Booster seats are the best way to keep your child safe in the car after he or she outgrows a harnessed child seat but is too small to correctly fit a vehicle's seat belt. The use of any booster seat will improve your child's safety, and likely his comfort as well. Chances are, however, that a high-back booster seat will be better on both fronts than a backless booster. (See our latest booster car seat Ratings.)
A booster seat's most important job is to properly position a vehicle seat belt across a child's chest, shoulder, and hips. Data has shown that boosters reduce the risk of injury for children aged 4 to 8 years by 45 percent versus children of a similar age that are restrained using the vehicle belts alone. (See our car seat timeline and buying advice to figure out which seat is best for your child, no matter the age.)
Many backless boosters do a decent job of positioning the lap belt on a child's hips. But in vehicles where the upper belt anchors don't fall exactly in line with the child's shoulder, backless boosters are less likely to provide a good fit. High-back boosters have upper back guides that, in most cases, position the shoulder belt properly and keep it in place. This is especially important when a youngster moves around a lot, and in vehicles where the shoulder belt anchors are positioned too close or far from the child's shoulder. (See our video on how to install and use both harnessed and belt-positioning booster seats.)
Some backless boosters do include a clip that helps position the shoulder belt. In our fit-to-child evaluations, we find that these clips do a decent job of positioning the shoulder belt if everything is kept still, but when we move our child dummy to simulate a child moving, the belts easily slip out of place on the shoulder. The flexible strap attached to the clip simply can't hold it in place.
A high-back booster also provides head support that backless boosters do not. This is especially important if your vehicle doesn't have headrests in the rear seat, or if the headrests are not tall enough to protect your child's head when the booster is in place. The instructions included with most backless boosters prohibit their use in vehicle seating positions where the child's ears or the mid-point of the child's head would be above the vehicle seat back or head restraint. Most high-back boosters provide that protection even for vehicles seats that lack a head restraint.
High-back boosters also provide head protection from the side, as well as the convenience of a spot for a sleeping child to rest their head. Side bolsters, or 'wings,' as they are sometimes called, help to contain the head during an impact, and often contain foam designed to absorb energy in a crash. One study found that children in high-back boosters were 70 percent less likely to be injured in a side-impact crash than children in seat belts alone. The same study found that in a side impact crash, the risk of injury to children in backless boosters was not significantly different than if they were wearing seat belts alone.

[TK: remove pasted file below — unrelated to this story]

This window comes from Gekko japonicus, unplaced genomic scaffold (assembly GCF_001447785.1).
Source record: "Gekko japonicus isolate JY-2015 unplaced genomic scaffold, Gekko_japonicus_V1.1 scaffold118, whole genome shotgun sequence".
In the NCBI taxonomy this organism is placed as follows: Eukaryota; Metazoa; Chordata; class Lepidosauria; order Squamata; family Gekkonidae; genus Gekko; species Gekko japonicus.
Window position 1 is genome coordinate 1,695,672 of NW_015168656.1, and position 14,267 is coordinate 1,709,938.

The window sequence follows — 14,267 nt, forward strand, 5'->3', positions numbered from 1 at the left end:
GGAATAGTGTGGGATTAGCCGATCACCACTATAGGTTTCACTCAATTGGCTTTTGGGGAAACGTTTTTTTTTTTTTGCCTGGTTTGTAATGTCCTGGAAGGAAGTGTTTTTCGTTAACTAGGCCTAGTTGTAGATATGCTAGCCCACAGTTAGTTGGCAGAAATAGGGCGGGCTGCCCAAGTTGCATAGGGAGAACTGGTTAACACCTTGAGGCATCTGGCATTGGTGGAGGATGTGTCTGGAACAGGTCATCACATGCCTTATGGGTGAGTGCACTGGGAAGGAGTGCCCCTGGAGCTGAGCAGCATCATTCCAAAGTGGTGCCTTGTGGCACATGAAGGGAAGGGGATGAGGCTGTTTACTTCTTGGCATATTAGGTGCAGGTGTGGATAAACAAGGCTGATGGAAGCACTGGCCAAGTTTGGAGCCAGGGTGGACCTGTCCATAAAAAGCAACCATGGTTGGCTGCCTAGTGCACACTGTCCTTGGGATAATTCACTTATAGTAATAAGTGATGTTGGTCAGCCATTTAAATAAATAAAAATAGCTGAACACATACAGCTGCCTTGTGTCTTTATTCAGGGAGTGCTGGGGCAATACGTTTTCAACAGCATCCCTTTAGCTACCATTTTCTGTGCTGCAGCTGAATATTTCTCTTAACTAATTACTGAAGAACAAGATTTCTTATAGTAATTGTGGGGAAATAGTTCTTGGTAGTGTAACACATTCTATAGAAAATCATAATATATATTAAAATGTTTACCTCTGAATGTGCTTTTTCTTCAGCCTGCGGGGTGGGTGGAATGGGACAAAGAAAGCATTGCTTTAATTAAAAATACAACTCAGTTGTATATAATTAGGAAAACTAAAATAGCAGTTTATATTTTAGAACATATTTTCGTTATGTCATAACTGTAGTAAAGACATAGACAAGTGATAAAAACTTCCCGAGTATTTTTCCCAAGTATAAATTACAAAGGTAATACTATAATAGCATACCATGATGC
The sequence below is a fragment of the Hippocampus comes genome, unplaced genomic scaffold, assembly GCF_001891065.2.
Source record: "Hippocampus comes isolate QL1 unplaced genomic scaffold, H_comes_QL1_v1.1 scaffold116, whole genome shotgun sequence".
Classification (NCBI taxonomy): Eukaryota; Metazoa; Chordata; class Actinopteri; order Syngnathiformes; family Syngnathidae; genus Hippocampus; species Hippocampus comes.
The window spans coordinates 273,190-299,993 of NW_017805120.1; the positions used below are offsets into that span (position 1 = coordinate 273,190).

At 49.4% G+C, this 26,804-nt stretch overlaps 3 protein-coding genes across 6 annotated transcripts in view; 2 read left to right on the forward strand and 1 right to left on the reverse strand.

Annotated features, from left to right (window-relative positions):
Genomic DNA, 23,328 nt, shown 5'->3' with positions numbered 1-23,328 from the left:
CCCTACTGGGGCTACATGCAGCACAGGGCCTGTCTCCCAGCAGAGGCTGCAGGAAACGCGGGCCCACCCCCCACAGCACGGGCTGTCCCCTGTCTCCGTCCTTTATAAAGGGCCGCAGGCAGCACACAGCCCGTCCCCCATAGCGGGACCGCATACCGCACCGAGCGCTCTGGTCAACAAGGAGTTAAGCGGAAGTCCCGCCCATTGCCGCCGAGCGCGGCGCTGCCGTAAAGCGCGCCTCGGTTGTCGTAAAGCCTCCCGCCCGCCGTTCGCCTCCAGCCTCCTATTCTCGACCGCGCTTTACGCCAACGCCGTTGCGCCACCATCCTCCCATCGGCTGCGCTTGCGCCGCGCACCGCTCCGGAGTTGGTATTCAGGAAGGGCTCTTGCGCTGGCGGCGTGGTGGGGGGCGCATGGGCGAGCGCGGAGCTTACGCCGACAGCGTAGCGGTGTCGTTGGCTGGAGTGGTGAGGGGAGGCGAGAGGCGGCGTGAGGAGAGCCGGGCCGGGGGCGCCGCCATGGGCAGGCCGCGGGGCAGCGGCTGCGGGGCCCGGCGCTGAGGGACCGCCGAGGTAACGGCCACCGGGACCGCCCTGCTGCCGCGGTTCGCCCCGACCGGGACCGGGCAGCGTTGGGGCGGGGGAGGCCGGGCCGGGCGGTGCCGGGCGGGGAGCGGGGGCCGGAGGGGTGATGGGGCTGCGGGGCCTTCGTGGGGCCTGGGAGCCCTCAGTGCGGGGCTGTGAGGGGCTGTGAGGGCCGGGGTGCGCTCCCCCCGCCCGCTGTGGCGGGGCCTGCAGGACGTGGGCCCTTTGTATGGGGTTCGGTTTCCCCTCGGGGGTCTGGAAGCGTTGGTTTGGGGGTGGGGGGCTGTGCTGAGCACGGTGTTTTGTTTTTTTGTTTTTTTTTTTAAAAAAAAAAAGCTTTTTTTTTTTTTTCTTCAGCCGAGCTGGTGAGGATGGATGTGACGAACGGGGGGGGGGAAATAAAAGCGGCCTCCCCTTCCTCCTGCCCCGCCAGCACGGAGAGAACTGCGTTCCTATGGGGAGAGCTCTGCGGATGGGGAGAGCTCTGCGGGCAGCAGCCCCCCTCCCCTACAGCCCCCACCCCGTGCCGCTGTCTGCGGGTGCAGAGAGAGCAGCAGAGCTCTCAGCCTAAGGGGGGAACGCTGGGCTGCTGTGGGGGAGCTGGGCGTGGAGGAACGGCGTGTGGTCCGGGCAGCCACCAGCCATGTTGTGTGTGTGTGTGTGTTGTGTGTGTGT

There are high-back boosters that allow you to remove the back so they can be used in backless mode. Before you go this route, consider this: We found that vehicle safety belts fit better on dedicated backless boosters than they did on high-back models with removable backs when used in backless mode. This was true for fit of both the shoulder belt and lap belt.
While high-backs are the safest choice, backless boosters are still much safer than no booster at all, and we can see some legitimate reasons parents might choose a no-back model. For one thing, backless boosters are generally less expensive, some costing as little as $14. And no doubt about it--backless models are easier to transport. This can be important if you have an active, school-aged kid who is still too small to fit vehicle belts and you'll be switching cars while carting him to and from school and activities.
All boosters have a minimum weight requirement for children to use them. Be aware that many backless boosters have higher weight minimums than high-back models. Be sure to check the weight requirements before you use them. But as long as your child can properly fit in a safety seat that uses an internal harness (such as a harnessed booster seat), that is the safer place for him or her to ride.
When to move on: The 5-step test
When you can answer 'yes' to all of the following questions, your child is ready to safely sit on a vehicle seat without a booster:
- Does your child sit all the way back against the vehicle seat?
- Do your child's knees bend comfortably at the edge of the vehicle seat?
- Does the vehicle belt cross your child's shoulder evenly between the neck and arm?
- Is the lap belt as low on the abdomen as possible, near the top of the thighs?
- Can your child stay comfortably seated like this for the whole trip?
- Does the belt stay in place when the child moves?
If the answer to any of these questions is no, then a booster is still the safest, and more than likely the most comfortable, way for your child to travel.
And see our Ratings of infant car seats, convertible car seats, all-in-one car seats, and harnessed booster seats for more information.